According to one report, sales reps spend less than 40% of their time selling, with the rest of the time spent on admin. Coupled with boring sales emails that get sent straight to the bin (if they even make it past the spam filters), it’s clear that a lot of potential value creation is being lost with broken sales productivity.
So, how can sales spend more time on high-value activities, that is, selling? How can you improve sales productivity in order to increase sales? Let’s take a closer look.
Sales productivity defined
These days, everyone wants to be more productive. Following the dictionary definition, that means getting a higher rate of output per unit of input. For sales, it means closing more deals per the hours your sales force puts in.
This still leaves an important question to be answered. Wyndham Hudson, VP of Product at Copper sums it up:
“Sure, we can be more productive, but is that making us more efficient? Are we working on the right things in this noisy world that we’re living in?”
Efficiency is all about working smarter, not harder. And making sure your sales team has everything they need to be efficient is key to increasing sales productivity.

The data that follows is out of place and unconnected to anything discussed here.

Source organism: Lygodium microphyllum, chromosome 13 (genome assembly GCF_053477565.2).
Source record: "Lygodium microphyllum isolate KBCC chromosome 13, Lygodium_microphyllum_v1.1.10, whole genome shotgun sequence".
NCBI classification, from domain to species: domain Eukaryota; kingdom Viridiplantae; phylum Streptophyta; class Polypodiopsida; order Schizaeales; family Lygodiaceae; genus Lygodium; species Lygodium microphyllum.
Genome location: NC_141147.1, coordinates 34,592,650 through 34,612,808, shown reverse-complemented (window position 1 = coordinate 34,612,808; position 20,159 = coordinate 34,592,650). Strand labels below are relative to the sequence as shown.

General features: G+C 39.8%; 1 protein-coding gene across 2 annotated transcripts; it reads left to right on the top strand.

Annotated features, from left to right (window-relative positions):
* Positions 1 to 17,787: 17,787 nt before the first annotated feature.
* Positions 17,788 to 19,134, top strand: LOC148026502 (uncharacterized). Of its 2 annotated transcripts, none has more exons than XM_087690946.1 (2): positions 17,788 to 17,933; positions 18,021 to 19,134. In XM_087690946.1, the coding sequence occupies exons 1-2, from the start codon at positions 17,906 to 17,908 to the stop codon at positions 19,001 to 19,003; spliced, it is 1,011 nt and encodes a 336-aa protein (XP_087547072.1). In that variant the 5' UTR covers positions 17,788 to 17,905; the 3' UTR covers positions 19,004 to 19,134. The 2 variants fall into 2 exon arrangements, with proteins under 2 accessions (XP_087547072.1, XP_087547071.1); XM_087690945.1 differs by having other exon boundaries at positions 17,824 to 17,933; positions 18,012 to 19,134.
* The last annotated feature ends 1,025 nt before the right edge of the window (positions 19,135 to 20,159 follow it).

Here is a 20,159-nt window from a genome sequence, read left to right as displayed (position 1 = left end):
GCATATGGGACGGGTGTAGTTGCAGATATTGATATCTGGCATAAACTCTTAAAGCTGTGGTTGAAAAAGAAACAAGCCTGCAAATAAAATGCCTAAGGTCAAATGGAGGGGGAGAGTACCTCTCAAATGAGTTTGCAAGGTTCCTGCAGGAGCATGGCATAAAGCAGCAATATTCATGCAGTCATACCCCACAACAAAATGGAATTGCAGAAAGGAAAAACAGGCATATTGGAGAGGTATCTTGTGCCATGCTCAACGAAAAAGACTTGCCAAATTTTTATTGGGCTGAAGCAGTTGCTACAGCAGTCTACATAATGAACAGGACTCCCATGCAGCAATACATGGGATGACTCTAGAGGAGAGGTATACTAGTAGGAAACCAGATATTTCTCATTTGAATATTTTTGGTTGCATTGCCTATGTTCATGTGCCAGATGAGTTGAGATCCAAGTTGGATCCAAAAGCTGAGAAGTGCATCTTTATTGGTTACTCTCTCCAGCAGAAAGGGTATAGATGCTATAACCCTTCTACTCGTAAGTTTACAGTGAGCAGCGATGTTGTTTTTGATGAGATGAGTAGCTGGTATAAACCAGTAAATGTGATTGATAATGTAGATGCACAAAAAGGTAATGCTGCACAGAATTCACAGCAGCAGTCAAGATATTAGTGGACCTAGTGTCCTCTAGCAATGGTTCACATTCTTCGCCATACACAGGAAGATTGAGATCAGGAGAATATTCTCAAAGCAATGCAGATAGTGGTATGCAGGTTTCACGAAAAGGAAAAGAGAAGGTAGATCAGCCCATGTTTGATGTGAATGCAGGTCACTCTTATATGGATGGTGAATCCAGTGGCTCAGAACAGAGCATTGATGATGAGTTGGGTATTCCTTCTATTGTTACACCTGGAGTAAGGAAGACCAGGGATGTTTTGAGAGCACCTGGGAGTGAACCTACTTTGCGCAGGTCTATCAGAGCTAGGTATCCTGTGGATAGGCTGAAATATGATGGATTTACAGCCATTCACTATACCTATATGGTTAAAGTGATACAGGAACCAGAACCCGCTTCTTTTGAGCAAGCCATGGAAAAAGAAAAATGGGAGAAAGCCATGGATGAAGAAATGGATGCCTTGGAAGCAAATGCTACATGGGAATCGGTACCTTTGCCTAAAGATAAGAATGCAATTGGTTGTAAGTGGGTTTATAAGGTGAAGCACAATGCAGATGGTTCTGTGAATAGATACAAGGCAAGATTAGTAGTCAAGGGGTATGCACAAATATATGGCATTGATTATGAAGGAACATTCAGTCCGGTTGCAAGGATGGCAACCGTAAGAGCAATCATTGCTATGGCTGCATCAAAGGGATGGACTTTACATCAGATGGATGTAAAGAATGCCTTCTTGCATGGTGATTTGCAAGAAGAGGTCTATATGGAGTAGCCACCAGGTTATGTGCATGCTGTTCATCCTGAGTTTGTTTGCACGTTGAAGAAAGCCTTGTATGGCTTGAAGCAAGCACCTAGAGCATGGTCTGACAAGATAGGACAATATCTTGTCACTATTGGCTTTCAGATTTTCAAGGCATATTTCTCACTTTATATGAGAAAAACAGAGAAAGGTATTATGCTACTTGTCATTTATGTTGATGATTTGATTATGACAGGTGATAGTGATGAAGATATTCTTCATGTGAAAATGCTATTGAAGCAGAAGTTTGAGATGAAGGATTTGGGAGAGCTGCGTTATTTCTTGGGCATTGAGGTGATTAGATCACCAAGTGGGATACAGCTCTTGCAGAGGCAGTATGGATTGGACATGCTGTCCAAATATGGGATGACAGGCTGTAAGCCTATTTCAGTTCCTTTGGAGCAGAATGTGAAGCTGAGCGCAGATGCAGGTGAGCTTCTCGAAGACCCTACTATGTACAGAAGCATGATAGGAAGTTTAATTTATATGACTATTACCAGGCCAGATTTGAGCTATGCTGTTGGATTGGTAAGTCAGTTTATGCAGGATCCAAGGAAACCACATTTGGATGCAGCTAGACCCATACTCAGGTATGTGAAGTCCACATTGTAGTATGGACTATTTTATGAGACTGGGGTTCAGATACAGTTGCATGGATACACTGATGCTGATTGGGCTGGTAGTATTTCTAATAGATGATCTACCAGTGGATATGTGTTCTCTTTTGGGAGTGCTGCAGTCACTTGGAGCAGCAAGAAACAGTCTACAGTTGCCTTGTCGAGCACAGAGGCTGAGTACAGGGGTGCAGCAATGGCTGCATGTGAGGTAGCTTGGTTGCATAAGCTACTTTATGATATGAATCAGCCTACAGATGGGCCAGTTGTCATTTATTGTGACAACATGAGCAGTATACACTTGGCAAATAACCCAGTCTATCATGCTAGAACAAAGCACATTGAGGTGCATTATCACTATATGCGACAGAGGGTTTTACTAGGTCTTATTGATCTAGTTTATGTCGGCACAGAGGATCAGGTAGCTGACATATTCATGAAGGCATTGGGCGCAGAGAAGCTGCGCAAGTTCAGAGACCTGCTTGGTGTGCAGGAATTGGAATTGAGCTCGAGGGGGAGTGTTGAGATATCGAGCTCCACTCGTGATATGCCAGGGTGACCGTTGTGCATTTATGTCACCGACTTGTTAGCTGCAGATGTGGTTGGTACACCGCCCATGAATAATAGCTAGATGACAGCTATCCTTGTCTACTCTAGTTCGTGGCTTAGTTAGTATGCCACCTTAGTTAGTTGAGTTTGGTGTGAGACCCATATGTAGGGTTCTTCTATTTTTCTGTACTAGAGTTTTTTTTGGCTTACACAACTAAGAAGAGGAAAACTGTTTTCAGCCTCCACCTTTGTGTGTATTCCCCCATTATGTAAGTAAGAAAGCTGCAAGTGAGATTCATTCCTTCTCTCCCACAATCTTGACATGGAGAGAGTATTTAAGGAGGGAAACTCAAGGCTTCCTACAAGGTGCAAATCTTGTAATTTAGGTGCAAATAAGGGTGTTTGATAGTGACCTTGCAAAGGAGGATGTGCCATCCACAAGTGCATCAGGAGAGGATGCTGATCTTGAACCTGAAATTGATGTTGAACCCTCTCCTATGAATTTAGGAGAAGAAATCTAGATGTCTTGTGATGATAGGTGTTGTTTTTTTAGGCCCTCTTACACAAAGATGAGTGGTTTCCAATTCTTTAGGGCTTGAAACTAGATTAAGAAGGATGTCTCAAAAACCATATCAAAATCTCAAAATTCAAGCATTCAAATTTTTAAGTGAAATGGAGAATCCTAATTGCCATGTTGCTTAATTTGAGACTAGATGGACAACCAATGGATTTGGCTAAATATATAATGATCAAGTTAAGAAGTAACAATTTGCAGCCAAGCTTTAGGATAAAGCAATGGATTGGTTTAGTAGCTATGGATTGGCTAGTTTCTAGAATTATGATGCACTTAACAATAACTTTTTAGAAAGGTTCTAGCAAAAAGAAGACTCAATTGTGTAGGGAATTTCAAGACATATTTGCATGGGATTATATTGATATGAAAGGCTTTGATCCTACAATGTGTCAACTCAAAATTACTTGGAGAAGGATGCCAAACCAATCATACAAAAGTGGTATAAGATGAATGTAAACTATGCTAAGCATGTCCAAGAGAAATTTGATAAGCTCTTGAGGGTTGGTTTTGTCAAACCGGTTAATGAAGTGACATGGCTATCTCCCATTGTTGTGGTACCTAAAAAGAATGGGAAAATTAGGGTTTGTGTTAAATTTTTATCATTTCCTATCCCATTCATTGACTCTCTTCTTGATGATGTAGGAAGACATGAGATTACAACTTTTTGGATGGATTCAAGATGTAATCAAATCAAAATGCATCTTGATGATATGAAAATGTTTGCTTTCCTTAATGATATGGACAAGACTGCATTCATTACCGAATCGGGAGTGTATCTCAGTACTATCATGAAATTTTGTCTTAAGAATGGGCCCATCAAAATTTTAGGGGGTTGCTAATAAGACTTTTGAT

Sales productivity starts with the right tools
In sales, if you want to be productive, you need to spend more of your time selling. To achieve that, you need all the relevant information about a lead in one place. That way, you’re able to find the hottest leads and close those deals, instead of chasing the data.
For sales, that one place is usually the CRM. So seeing data such as email campaign engagement or which pages a prospect visits on your website in your CRM, you can quickly gauge what topics they are interested in, without having to do additional research.
However, to improve your sales, you also need to improve your marketing productivity. Companies perform best when they make sure sales and marketing are aligned, rather than each operating in their own individual silos.
That means marketers need to get information about qualified leads in front of your sales reps as effortlessly as possible. You also need to minimize the time spent on building mailing lists and getting your message out.
For both sales and marketing, an important factor is finding and using the right tools for the job. By using sales tools that automatically communicate with marketing tools, you can focus on value adding activities—like reaching out to prospects and creating content—rather than worrying about whether you’ve shared the right information.
Using automation for improved productivity